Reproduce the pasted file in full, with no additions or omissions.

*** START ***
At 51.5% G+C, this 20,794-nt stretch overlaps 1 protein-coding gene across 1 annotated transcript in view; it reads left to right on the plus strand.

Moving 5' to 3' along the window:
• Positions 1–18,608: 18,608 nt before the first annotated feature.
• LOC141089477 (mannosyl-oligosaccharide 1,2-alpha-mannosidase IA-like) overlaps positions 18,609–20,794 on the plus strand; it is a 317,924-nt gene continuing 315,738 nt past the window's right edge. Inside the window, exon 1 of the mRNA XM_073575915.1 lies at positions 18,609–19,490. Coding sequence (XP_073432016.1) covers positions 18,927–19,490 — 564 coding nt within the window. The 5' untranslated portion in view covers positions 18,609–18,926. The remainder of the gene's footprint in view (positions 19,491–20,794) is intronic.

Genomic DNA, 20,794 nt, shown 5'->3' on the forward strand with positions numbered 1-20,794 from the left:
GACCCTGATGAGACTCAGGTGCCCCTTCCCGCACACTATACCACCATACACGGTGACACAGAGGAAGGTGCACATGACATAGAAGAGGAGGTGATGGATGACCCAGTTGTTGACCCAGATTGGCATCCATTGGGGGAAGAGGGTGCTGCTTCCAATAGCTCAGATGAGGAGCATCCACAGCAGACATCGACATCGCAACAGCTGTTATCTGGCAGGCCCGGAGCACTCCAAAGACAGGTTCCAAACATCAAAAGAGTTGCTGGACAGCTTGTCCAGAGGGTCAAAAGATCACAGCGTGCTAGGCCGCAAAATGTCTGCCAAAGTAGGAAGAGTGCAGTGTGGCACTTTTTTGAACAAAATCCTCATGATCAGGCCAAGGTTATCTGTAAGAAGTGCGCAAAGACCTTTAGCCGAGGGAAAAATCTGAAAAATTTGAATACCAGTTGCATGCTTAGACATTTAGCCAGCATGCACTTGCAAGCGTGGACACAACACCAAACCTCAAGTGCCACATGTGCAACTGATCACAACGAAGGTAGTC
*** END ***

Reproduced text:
At 51.5% G+C, this 20,794-nt stretch overlaps 1 protein-coding gene across 1 annotated transcript in view; it reads left to right on the plus strand.

Moving 5' to 3' along the window:
• Positions 1–18,608: 18,608 nt before the first annotated feature.
• LOC141089477 (mannosyl-oligosaccharide 1,2-alpha-mannosidase IA-like) overlaps positions 18,609–20,794 on the plus strand; it is a 317,924-nt gene continuing 315,738 nt past the window's right edge. Inside the window, exon 1 of the mRNA XM_073575915.1 lies at positions 18,609–19,490. Coding sequence (XP_073432016.1) covers positions 18,927–19,490 — 564 coding nt within the window. The 5' untranslated portion in view covers positions 18,609–18,926. The remainder of the gene's footprint in view (positions 19,491–20,794) is intronic.

Genomic DNA, 20,794 nt, shown 5'->3' on the forward strand with positions numbered 1-20,794 from the left:
GACCCTGATGAGACTCAGGTGCCCCTTCCCGCACACTATACCACCATACACGGTGACACAGAGGAAGGTGCACATGACATAGAAGAGGAGGTGATGGATGACCCAGTTGTTGACCCAGATTGGCATCCATTGGGGGAAGAGGGTGCTGCTTCCAATAGCTCAGATGAGGAGCATCCACAGCAGACATCGACATCGCAACAGCTGTTATCTGGCAGGCCCGGAGCACTCCAAAGACAGGTTCCAAACATCAAAAGAGTTGCTGGACAGCTTGTCCAGAGGGTCAAAAGATCACAGCGTGCTAGGCCGCAAAATGTCTGCCAAAGTAGGAAGAGTGCAGTGTGGCACTTTTTTGAACAAAATCCTCATGATCAGGCCAAGGTTATCTGTAAGAAGTGCGCAAAGACCTTTAGCCGAGGGAAAAATCTGAAAAATTTGAATACCAGTTGCATGCTTAGACATTTAGCCAGCATGCACTTGCAAGCGTGGACACAACACCAAACCTCAAGTGCCACATGTGCAACTGATCACAACGAAGGTAGTC